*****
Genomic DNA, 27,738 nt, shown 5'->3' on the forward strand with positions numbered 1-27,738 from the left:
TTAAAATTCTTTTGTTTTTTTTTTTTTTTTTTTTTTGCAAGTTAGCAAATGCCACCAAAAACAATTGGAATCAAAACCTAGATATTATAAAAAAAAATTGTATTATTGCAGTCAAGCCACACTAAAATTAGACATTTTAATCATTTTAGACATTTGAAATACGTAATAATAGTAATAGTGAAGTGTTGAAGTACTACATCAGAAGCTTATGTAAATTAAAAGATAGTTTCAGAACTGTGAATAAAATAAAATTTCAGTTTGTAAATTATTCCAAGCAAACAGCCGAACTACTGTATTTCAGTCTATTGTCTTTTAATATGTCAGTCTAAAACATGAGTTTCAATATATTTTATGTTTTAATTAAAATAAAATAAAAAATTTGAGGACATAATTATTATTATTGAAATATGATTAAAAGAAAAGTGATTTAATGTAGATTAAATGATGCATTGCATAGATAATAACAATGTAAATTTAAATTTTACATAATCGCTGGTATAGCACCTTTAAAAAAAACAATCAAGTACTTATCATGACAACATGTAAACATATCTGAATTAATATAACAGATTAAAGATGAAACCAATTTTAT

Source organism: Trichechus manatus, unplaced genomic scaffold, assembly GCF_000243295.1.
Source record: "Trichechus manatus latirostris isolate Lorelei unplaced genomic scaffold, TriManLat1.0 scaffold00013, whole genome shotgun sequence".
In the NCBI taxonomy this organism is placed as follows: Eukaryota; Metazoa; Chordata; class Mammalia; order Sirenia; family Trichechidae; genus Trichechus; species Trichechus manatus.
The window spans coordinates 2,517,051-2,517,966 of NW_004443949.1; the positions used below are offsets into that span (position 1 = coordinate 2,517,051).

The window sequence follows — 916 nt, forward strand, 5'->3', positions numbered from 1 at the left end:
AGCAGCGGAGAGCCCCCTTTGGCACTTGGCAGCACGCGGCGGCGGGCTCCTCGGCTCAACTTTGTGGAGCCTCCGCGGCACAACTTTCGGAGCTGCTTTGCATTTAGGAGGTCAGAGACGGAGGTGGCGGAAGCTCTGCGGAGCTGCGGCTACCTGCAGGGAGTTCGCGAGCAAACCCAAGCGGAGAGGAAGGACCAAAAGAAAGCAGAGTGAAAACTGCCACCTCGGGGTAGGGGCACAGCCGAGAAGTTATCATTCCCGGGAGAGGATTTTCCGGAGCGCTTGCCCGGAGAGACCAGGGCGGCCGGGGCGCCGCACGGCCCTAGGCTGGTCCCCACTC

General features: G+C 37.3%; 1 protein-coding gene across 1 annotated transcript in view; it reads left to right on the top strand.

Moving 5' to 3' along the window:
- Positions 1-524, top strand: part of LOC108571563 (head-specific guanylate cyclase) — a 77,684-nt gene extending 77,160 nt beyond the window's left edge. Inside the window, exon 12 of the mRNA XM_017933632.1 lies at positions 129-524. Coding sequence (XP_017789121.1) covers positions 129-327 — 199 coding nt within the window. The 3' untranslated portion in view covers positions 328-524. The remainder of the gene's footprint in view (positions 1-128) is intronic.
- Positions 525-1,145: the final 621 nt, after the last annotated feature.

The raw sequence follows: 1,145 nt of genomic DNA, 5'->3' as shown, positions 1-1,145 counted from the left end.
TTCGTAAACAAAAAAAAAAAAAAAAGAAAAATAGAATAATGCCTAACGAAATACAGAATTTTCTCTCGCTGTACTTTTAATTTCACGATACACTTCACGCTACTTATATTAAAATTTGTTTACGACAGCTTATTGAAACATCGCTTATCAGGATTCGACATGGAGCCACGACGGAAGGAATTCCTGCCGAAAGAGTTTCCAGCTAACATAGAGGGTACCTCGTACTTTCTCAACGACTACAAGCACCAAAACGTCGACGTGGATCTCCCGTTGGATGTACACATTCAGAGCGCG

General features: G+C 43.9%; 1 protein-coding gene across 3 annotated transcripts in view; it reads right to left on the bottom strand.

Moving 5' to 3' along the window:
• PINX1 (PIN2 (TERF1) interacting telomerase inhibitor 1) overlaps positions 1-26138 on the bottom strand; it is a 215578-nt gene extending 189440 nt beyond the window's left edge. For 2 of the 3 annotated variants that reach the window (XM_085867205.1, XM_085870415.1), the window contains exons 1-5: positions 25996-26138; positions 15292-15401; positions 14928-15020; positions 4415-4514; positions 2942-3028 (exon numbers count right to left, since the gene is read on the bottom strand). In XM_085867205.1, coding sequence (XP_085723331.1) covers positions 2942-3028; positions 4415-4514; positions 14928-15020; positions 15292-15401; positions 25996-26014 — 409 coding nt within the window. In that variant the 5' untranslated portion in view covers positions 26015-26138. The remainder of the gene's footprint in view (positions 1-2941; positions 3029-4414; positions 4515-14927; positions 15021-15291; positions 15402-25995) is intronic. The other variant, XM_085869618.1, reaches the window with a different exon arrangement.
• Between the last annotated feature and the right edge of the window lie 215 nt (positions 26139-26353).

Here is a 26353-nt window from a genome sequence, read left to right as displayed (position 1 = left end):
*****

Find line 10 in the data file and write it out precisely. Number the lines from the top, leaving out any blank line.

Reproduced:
Moving 5' to 3' along the window: